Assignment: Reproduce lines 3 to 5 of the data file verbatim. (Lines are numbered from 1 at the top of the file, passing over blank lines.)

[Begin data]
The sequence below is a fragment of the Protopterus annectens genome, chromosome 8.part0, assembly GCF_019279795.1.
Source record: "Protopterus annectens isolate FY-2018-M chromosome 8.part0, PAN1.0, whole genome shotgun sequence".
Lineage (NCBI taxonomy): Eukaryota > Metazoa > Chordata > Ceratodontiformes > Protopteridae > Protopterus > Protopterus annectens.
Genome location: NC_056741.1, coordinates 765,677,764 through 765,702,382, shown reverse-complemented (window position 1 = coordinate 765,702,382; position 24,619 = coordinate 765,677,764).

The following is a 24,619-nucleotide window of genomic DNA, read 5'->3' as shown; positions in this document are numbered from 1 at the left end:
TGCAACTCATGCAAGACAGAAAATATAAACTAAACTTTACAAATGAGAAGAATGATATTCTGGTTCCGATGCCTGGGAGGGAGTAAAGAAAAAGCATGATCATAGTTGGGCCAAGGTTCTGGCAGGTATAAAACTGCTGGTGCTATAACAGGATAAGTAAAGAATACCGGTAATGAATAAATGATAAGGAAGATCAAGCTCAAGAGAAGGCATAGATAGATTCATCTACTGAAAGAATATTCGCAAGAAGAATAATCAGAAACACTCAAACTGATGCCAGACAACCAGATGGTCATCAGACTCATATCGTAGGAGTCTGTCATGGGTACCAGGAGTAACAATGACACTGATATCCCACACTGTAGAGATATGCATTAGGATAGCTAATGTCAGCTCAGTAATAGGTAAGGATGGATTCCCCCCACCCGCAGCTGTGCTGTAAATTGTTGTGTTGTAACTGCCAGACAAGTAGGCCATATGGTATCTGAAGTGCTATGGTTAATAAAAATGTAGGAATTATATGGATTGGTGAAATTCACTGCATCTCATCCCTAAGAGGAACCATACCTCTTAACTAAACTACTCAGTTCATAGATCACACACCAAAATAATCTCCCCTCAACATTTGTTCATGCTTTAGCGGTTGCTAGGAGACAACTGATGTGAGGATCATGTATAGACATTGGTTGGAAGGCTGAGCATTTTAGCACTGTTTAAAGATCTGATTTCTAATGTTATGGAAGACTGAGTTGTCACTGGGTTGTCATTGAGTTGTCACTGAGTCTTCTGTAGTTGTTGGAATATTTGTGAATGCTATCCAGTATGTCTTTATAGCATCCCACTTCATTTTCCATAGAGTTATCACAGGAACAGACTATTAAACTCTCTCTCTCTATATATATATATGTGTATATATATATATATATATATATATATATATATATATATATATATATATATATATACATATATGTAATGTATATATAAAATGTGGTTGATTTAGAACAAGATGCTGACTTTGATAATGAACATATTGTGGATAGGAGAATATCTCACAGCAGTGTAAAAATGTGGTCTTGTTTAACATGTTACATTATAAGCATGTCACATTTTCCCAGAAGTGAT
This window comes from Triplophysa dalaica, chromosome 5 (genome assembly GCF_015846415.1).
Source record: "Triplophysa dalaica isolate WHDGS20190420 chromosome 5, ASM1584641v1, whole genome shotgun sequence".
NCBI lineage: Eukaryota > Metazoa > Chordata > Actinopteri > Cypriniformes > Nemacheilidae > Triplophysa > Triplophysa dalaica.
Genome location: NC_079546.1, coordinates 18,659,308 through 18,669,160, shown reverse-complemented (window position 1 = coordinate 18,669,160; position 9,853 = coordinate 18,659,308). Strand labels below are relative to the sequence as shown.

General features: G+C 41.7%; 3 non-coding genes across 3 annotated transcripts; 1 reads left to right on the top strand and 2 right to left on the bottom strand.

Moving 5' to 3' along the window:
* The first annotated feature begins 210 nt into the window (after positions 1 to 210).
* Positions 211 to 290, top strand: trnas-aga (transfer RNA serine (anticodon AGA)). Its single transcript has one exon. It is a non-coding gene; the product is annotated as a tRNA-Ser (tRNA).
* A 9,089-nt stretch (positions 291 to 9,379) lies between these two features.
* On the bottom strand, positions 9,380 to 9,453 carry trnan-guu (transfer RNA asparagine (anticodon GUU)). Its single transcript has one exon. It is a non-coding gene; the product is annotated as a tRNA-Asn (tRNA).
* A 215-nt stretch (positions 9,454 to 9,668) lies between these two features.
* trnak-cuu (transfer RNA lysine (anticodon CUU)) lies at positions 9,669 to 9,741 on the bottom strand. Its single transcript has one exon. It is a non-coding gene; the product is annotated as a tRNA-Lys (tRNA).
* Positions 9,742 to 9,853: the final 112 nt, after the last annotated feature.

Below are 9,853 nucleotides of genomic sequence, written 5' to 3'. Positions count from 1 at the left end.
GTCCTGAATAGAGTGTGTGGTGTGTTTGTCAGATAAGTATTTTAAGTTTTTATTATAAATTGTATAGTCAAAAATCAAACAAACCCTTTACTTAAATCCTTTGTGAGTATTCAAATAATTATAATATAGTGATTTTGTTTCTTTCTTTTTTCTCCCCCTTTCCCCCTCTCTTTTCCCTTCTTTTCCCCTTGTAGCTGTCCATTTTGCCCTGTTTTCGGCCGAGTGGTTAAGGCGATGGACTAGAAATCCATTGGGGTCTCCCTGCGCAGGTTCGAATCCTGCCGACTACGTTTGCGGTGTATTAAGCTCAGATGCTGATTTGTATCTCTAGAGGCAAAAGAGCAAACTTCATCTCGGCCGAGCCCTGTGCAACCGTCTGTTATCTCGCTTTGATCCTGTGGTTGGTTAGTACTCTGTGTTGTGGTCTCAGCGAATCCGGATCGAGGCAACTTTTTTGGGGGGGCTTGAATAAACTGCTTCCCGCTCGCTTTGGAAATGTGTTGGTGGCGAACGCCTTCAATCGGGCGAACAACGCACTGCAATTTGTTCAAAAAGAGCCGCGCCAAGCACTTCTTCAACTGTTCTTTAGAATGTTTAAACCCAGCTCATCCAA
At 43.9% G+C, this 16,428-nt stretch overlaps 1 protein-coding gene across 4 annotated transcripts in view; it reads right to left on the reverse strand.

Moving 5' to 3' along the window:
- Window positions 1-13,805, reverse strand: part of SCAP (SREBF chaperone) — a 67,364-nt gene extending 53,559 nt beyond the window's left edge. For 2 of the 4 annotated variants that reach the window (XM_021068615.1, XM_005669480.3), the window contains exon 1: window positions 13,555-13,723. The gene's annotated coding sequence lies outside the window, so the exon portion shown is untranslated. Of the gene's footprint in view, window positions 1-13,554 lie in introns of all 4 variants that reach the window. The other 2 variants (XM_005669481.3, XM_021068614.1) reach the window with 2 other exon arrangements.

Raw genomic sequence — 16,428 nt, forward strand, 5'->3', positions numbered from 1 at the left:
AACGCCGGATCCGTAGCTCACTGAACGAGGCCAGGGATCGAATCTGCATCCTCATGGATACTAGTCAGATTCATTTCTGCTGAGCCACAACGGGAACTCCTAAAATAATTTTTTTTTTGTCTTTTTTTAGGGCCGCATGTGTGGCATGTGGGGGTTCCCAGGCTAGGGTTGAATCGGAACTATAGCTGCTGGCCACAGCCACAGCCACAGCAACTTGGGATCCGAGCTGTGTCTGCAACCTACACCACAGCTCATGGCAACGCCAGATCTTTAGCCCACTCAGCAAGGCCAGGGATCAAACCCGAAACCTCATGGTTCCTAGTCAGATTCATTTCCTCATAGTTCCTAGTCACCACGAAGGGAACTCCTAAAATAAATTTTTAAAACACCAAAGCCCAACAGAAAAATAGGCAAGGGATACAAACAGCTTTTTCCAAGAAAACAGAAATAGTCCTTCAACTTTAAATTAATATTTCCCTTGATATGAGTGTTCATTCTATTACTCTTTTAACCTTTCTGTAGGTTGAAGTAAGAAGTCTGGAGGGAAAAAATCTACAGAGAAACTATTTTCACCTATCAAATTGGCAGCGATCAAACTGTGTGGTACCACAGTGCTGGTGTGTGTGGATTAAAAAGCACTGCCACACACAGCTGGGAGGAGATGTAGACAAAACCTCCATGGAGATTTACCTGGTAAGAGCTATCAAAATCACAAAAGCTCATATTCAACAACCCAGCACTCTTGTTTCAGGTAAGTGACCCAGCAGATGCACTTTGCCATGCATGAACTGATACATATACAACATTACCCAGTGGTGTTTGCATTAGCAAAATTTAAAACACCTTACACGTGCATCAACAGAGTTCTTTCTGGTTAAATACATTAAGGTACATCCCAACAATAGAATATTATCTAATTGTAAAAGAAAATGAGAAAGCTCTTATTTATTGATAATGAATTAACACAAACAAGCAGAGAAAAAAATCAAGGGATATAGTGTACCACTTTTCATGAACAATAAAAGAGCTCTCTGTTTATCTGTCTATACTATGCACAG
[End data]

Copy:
Lineage (NCBI taxonomy): Eukaryota > Metazoa > Chordata > Ceratodontiformes > Protopteridae > Protopterus > Protopterus annectens.
Genome location: NC_056741.1, coordinates 765,677,764 through 765,702,382, shown reverse-complemented (window position 1 = coordinate 765,702,382; position 24,619 = coordinate 765,677,764).

The following is a 24,619-nucleotide window of genomic DNA, read 5'->3' as shown; positions in this document are numbered from 1 at the left end: